If the European project is to be advanced at the present unfavourable juncture, we must turn our attention to the leading powers of the EU, France and Germany. During the financial crisis, the migration crisis but also the crisis of democracy, Europe’s problems have often been framed as problems of the European periphery. This framing was neither factually correct nor even helpful. As IWM Permanent Fellow Ivan Krastev aptly remarked, ‘major political projects do not disintegrate from the periphery’. For as Brexit has clearly demonstrated, it is ‘the revolt of the centre’ that puts the European integration project in jeopardy.

Moreover, it is crucial to convince European citizens of the strengths of European integration. Indeed, the urgency of this task cannot be overstated given that over the last years EU has ironically become the bogeyman par excellence that almost all populist parties blame for all the ills in people’s lives. It is very important to win over for the European project the younger generation, which unaware of how fragile the fundamental achievements of European integration really are, does not see the European project as either at risk or as their own project. In my inaugural lecture at the IWM, I stated: ‘There is a need to go out there and to actually say that the danger of losing what we have is much greater than the one of keeping this, while, of course, trying to reform it.’ The project Europe’s Futures: Ideas for Action, a strategic partnership between ERSTE Foundation and the IWM, is committed to this very task. It seeks to re-invent Europe in a way that will win back the support of its people.

Ivan Vejvoda, IWM Permanent Fellow; Director of the project “Europe’s Futures”

 

 

 

Weekly Focus IX:

Related Posts

  • Timothy Snyder:
    A Speech to Europe 2019

     »The work of memory is in the present. In our century, a place such as the Judenplatz is not simply a square within a city, but a site that might be viewed from a distance, anywhere in the world, through technology. Jews were once taken from Vienna to be murdered, and that crime cannot …
    Read more

  • Gisela Stuart:
    Europe and Its Dissenters

    Political Salon, April 2020. What does it take for a politician, who was member of the European Convention and thus actively shaping the vision for a stronger European Union to turn into a passionate advocate for Brexit? What does it take for a German to want to politically divorce Britain from the continent? What does …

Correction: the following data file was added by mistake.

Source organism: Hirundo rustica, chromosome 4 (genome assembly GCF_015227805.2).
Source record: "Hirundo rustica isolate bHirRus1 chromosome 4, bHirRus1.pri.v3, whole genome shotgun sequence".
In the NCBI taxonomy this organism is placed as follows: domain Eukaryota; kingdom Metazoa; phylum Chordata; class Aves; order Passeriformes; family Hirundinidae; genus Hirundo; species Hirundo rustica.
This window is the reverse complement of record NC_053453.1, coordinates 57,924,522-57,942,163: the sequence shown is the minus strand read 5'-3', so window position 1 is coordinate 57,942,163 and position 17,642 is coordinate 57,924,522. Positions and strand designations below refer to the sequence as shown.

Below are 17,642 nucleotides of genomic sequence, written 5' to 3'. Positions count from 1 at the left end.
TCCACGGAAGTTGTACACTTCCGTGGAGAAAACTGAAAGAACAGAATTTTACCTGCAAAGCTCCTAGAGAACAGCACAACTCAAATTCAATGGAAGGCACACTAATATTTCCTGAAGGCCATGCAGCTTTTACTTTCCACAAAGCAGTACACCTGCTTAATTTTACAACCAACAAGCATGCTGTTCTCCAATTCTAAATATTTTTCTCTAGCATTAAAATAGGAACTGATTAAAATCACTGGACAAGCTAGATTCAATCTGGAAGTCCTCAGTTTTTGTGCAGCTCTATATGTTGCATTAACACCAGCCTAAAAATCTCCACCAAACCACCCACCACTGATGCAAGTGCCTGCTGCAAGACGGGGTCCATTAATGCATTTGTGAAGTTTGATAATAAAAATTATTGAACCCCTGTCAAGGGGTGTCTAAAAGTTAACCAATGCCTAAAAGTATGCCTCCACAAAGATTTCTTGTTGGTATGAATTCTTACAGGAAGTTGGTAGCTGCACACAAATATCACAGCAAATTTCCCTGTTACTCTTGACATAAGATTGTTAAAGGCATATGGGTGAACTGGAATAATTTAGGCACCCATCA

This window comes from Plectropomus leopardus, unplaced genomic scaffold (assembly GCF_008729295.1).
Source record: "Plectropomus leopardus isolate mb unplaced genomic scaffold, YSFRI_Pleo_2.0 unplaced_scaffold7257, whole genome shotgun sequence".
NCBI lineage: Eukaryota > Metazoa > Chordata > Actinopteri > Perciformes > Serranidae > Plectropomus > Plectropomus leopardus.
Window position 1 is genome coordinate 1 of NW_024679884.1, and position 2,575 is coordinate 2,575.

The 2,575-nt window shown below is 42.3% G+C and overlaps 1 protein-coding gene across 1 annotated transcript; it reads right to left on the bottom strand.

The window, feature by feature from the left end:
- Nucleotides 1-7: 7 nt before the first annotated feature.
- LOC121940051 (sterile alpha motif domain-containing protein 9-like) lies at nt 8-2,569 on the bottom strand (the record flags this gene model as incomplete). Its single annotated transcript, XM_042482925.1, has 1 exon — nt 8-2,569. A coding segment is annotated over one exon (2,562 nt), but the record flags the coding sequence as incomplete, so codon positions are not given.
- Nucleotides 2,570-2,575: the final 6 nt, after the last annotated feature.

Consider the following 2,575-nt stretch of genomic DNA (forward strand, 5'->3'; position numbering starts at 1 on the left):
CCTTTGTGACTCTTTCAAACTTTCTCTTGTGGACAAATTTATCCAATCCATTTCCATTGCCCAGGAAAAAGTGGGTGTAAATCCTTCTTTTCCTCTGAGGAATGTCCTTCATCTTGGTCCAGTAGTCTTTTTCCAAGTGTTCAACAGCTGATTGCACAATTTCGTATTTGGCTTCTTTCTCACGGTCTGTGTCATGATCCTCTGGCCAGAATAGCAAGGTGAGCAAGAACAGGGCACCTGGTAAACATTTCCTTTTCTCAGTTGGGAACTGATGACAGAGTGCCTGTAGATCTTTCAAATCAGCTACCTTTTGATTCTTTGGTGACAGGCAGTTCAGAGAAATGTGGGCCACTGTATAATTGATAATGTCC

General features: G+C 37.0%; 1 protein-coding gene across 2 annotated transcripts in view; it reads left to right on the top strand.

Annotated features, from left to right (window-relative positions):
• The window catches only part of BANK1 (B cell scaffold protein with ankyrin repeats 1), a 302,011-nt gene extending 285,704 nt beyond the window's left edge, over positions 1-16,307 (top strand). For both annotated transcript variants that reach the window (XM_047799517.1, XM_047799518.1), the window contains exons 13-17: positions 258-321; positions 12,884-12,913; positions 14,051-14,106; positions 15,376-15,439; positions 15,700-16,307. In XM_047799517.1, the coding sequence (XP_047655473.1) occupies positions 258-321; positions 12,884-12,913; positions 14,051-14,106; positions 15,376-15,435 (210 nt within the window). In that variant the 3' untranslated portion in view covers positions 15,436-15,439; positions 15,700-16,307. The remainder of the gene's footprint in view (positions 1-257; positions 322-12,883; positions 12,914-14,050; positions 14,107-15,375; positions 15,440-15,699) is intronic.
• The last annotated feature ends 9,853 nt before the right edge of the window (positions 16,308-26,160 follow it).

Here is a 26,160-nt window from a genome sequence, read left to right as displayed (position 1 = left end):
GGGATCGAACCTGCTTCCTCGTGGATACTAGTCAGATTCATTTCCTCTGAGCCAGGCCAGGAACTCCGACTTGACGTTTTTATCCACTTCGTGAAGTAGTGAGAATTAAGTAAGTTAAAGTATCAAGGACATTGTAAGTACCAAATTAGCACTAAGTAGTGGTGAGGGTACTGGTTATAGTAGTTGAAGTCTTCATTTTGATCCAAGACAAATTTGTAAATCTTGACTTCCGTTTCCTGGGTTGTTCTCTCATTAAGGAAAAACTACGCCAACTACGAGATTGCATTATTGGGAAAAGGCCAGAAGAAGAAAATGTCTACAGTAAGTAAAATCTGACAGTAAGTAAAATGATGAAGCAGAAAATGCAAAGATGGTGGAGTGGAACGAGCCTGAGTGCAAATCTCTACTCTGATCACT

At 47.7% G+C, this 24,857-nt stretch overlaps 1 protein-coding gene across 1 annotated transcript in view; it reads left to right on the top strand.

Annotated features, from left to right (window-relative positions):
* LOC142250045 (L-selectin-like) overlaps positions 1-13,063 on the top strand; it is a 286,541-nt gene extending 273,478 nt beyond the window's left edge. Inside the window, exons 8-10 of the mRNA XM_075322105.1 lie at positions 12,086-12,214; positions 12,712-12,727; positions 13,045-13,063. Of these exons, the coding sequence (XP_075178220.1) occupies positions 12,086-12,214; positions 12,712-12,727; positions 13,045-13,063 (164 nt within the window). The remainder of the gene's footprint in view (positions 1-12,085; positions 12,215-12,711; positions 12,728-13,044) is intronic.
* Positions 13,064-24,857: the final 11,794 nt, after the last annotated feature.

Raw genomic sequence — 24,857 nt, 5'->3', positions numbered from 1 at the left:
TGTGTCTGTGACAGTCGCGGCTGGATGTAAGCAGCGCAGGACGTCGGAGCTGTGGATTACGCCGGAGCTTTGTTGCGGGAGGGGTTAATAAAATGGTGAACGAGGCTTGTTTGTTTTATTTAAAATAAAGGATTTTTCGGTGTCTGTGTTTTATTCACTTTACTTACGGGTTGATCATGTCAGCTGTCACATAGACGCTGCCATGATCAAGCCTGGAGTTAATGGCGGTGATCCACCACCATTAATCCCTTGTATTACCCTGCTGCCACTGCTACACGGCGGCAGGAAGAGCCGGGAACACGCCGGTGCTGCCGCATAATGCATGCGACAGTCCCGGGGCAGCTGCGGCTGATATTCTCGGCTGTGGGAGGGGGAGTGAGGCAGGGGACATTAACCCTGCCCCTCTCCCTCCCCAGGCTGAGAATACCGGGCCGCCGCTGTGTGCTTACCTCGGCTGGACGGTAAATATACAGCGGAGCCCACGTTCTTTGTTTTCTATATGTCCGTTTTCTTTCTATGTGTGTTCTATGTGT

Read more

  • Franz Fischler, Ulrike Guérot:
    Was kann – was darf die EU?

    Die Europäische Union wird von den BürgerInnen einerseits immer häufiger als überbordende Bürokratie wahrgenommen. Andererseits beklagt man die marginale Rolle, die die EU in der internationalen Außen- und Sicherheitspolitik spielt. Aber wie (ohn)mächtig ist die EU wirklich? Aber auch: Wie (un)demokratisch ist sie und hört sie auf das, was die BürgerInnen am meisten bewegt? Kaum …
    Read more

  • Ulrike Lunacek, Niccolò Milanese:
    Citizens of Nowhere – How Europe Can Be Saved from Itself

    Panel Discussion, May 2019: Europe might appear like a continent pulling itself apart. Ten years of economic and political crises have pitted North versus South, East versus West, citizens versus institutions. And yet, these years have also shown a hidden vitality of Europeans acting across borders, with civil society and social movements showing that alternatives …
    Read more

  • James Kirchick:
    The End of Europe

    Panel Discussion, March 2017: Once the world’s bastion of liberal, democratic values, Europe is now having to confront demons it thought it had laid to rest. The old pathologies of anti-Semitism, populist nationalism, and territorial aggression are threatening to tear the European postwar consensus apart. With President Trump now threatening to abandon America’s traditional role …
    Read more

  • Ivan Krastev, Christian Ultsch:
    After Europe

    Political Salon, November 2017. Can democratic institutions be transformed to serve exclusionary ends? Why has the ongoing refugee crisis transformed the politics of Central and Eastern European states—despite the fact that these countries host virtually no migrants? And what do demographic and generational changes mean for the liberal consensus that emerged in the wake of …
    Read more

  • Europe Drifting: What Is to Be Done?

     The European Union is at a crossroads. After decades of peace and prosperity it is confronted with the deepest questions concerning its future. Old ways are insufficient to deal with the present challenges. There is a stultifying lack of leadership beyond pronouncements of a will to change ingrained habits. Yet, challenges, internal and external …
    Read more

  • Ivan Vejvoda:
    A Future for Europe? Politics and Democracy in Times of Uncertainty

    Inaugural Address, October 2017 by Ivan Vejvoda We are living in times of individual, political, economic and societal uncertainty. Europe is confronted with an unprecedented crisis, an internal self-questioning of the project itself manifested by the rise of nationalism and populism, coupled with external challenges of the wave refugees, the crisis in the Middle East and …
    Read more

  • Was hält Europa zusammen?

    1. Die Europäische Union steht vor einer großen, vielleicht ihrer bisher größten Herausforderung. Zum einen erweitert sie sich, und zwar dramatisch: Mehr als 70 Millionen Menschen werden europäische Pässe bekommen. Zum anderen versucht sie, sich selbst – in einem Verfassungsbildungsprozess – radikal neu zu definieren, sich in eine neuartige politische Einheit zu verwandeln. Die Erweiterung …
    Read more